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The ladies under the tiaras: Meet the 87th royal court

Queen Citrianna LXXXVII

Photo Courtesy of Rio Creative

Riza Renae Hernandez is this year’s Queen Citrianna, a young lady with her heart set on uniting her community through service while balancing a full schedule with grace.

“I’ve learned more about balance,” she said. Hernandez’s schedule includes plenty, such as attending the International Baccalaureate at Lamar Academy through McAllen Memorial High School, being a Principal Dancer with the Rio Grande Valley Ballet Company & Deborah Case Dance Academy, and leading as president of her theater club.

Daughter to Mark and Sylvia Hernandez, this senior is a Girl Scouts of America Bronze & Silver Award Recipient & Gold Award Candidate, a secretary of the National Honor Society, a Texas Bluebonnet Girls State Citizen and State Scholarship winner, a two-time recipient of the President’s Volunteer Service Gold Award, and a Youth America Grand Prix International Finalist.

“Through being Queen Citrianna, I’ve learned how to balance all of these activities on top of being part of this organization,” she said. I’ve been able to learn how to last long nights after the gala or after the coronation and learn to adapt to having an even busier schedule than what I had before. And I truly wouldn’t have it any other way.”

Even with a busy schedule, Hernandez has a heart for volunteerism and hopes her reign drives community members to volunteer for local organizations and nonprofits. Through this, she seeks to inspire her court to give to the community with clemency and elegance.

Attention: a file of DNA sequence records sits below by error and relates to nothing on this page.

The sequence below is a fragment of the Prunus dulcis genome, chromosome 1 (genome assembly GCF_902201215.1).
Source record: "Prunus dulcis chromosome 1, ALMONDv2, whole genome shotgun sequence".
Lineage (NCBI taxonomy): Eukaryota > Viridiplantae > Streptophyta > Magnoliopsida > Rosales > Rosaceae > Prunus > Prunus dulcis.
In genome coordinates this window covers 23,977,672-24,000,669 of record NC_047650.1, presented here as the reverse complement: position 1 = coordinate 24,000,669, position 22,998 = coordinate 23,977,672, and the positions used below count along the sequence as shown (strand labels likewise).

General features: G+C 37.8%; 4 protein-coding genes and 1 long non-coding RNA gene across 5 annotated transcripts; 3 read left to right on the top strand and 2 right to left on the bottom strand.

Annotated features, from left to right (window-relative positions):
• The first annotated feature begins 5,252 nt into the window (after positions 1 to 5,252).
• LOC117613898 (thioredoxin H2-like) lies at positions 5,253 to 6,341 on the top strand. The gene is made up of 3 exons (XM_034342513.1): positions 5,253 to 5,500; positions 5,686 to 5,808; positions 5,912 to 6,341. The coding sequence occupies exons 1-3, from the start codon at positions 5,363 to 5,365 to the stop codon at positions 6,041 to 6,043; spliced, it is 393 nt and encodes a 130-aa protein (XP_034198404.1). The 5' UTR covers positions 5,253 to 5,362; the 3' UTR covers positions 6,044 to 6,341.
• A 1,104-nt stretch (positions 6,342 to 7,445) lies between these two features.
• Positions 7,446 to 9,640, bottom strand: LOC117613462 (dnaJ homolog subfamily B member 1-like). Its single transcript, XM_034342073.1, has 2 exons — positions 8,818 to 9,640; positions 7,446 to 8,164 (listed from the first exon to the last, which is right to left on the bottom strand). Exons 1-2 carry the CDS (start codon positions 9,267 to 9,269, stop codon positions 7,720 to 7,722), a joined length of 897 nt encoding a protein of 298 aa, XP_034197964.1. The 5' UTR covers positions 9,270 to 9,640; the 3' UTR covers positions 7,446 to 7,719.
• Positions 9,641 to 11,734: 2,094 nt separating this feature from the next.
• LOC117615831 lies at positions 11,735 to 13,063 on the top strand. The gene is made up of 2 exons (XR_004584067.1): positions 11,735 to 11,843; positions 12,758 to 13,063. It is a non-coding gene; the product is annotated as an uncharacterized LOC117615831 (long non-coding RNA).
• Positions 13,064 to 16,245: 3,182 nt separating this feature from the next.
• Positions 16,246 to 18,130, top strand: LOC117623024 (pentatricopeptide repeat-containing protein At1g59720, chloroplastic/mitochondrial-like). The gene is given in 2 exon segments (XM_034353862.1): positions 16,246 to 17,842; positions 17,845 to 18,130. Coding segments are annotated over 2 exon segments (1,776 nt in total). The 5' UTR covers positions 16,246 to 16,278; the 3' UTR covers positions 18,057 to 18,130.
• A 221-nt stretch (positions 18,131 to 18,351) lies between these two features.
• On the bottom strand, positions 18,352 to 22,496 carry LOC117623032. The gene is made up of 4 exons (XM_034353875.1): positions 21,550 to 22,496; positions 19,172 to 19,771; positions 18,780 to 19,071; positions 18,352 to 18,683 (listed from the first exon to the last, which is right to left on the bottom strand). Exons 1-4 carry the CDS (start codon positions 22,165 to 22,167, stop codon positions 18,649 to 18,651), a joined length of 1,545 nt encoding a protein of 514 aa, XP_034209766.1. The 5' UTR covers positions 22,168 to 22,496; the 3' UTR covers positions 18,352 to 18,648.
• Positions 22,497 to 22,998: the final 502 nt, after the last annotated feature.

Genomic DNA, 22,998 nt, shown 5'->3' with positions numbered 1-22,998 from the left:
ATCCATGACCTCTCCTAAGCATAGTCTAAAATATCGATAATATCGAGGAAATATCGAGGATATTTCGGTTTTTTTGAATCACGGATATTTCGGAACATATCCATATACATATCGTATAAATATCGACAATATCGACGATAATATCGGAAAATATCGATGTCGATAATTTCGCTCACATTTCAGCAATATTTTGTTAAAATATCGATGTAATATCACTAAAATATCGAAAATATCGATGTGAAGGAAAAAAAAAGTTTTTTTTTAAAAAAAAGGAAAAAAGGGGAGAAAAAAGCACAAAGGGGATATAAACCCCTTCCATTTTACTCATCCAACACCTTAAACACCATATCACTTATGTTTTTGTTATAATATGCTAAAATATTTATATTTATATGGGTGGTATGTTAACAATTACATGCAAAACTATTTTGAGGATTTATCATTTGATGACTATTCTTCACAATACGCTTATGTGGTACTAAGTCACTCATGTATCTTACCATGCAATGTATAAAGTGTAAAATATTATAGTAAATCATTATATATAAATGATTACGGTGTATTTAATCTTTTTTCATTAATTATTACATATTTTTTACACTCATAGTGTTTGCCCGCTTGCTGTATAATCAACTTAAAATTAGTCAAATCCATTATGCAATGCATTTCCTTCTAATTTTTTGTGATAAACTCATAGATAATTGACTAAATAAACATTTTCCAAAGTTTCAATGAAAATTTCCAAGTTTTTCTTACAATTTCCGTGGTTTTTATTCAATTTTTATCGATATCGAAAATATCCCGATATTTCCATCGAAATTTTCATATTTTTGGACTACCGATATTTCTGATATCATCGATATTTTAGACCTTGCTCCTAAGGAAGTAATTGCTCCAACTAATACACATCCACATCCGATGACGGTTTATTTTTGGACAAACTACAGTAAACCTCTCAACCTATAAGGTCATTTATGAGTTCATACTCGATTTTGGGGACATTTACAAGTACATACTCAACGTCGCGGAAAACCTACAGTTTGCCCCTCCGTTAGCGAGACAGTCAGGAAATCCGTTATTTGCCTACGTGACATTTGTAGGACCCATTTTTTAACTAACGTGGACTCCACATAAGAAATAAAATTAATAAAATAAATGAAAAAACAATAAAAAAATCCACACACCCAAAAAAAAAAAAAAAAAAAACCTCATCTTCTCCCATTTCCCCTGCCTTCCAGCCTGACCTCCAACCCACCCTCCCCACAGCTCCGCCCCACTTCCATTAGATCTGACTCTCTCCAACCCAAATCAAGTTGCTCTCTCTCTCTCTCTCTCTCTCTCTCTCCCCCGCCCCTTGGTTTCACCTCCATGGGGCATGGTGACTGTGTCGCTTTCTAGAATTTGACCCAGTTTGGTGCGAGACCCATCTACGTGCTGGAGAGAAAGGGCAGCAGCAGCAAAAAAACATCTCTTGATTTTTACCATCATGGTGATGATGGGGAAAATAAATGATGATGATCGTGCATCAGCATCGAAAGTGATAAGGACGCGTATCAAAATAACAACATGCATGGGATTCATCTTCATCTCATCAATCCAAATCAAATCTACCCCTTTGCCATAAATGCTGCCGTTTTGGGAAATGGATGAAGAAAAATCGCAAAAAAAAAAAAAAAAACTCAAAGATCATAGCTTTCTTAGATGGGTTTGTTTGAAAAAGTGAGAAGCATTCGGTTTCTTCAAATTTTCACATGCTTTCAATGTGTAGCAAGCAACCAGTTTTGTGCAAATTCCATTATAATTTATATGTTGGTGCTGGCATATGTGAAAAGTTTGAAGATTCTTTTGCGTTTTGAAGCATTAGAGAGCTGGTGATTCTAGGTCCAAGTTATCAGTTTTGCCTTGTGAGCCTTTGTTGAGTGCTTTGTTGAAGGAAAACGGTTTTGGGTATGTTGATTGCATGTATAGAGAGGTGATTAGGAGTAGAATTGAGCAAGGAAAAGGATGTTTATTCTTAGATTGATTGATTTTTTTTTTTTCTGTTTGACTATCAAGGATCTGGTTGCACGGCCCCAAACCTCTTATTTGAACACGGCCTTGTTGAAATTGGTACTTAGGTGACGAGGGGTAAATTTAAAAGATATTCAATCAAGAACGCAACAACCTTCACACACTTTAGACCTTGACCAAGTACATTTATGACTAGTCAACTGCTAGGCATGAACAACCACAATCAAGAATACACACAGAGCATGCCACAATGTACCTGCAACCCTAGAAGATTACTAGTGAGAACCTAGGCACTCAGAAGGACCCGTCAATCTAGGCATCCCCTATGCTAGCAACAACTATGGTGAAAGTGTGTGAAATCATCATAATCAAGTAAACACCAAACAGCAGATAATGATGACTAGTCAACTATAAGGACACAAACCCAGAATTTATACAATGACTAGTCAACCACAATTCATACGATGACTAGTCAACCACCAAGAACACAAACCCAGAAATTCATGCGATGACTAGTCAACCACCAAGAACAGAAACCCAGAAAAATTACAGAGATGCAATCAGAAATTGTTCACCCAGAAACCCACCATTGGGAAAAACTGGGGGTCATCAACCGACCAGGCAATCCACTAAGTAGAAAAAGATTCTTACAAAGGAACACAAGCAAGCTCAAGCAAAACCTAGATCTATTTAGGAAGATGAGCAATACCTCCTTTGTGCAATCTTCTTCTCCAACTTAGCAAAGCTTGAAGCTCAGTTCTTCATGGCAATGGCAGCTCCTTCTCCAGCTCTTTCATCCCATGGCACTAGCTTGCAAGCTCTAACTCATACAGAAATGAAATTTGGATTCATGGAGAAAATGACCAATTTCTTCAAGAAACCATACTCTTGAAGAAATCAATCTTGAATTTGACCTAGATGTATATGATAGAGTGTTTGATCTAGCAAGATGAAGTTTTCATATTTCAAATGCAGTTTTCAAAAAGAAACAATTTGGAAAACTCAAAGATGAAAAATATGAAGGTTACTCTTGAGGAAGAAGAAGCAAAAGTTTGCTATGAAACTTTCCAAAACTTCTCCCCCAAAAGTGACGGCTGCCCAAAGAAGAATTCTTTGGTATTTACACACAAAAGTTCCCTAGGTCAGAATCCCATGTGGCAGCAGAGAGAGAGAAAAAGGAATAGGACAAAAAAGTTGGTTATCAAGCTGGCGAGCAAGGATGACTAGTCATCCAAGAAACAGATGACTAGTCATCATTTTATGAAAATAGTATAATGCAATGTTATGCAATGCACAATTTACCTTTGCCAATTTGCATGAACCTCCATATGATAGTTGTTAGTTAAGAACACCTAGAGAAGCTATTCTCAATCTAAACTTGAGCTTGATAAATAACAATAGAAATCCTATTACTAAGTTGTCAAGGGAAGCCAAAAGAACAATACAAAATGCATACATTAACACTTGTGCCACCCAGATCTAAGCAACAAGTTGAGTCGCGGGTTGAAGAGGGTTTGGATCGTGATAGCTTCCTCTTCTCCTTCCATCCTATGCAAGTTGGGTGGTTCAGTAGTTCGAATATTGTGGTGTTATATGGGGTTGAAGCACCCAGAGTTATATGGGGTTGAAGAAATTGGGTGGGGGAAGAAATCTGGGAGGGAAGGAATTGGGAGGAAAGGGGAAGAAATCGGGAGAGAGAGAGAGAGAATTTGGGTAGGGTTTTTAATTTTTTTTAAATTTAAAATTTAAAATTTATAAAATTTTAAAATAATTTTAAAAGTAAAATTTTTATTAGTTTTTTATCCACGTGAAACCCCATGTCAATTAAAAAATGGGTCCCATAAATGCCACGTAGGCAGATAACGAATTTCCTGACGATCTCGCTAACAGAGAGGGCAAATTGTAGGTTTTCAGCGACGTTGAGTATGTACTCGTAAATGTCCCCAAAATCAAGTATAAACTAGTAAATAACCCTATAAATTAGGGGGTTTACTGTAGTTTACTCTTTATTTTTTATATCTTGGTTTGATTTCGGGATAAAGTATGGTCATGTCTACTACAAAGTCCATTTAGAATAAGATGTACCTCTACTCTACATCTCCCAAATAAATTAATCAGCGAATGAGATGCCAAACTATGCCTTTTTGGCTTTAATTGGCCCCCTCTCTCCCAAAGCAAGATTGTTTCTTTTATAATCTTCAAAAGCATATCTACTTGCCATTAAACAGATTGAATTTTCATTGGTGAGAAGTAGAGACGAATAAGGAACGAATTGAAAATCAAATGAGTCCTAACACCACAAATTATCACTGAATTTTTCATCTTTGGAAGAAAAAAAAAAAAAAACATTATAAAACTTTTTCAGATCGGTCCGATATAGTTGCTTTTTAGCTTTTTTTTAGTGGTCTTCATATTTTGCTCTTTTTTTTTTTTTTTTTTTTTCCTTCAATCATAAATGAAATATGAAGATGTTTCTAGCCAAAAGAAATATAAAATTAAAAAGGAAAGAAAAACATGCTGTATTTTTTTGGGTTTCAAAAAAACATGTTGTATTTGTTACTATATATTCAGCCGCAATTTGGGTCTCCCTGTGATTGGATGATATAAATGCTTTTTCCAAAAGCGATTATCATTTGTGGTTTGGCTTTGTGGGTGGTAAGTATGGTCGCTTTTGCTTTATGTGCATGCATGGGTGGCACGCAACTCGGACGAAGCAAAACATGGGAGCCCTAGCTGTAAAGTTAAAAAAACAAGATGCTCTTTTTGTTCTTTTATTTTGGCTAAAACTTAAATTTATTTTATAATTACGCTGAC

“I hope to inspire the youth, particularly young girls, to explore the spirit of volunteerism, because volunteerism is so important to me,” said Hernandez.

This queen also has royalty in her family lineage: her mother and aunt were Duchess of Calamondin in 1989 and 1992, with her mother landing the royal court as Princess of Orange Blossom in 1991. Her older sister, Kennedy Castillo, represented McAllen as Duchess of Palms in 2017 before becoming Lady-in-Waiting in 2018.

In 2013 she also participated in the Tangerine Court, serving as Princess of Lime Blossom.

Although not visible, patchwork details sewn onto the bodice pay homage to her family’s Texas Citrus Fiesta tradition. The details are compiled from various fabric swatches from her Duchess of Palms gown worn last year, her Princess of Lime Blossom gown that she wore in 2013, her sister’s Lady in Waiting gown worn in 2018, and her mother’s Princess of Orange Blossom gown worn in 1991.

Her dress, designed by Rose Coronado of Carmina Coronado Couture, is a regal Elizabethan ball gown of white Mikado satin with a classic sweetheart neckline, sheer long sleeves adorned with gold Canutillo lace, chaquira beads, bugle beads, and Swarovski crystals, and a high Elizabethan collar is also made of white Mikado satin and overlaid with gold Canutillo lace.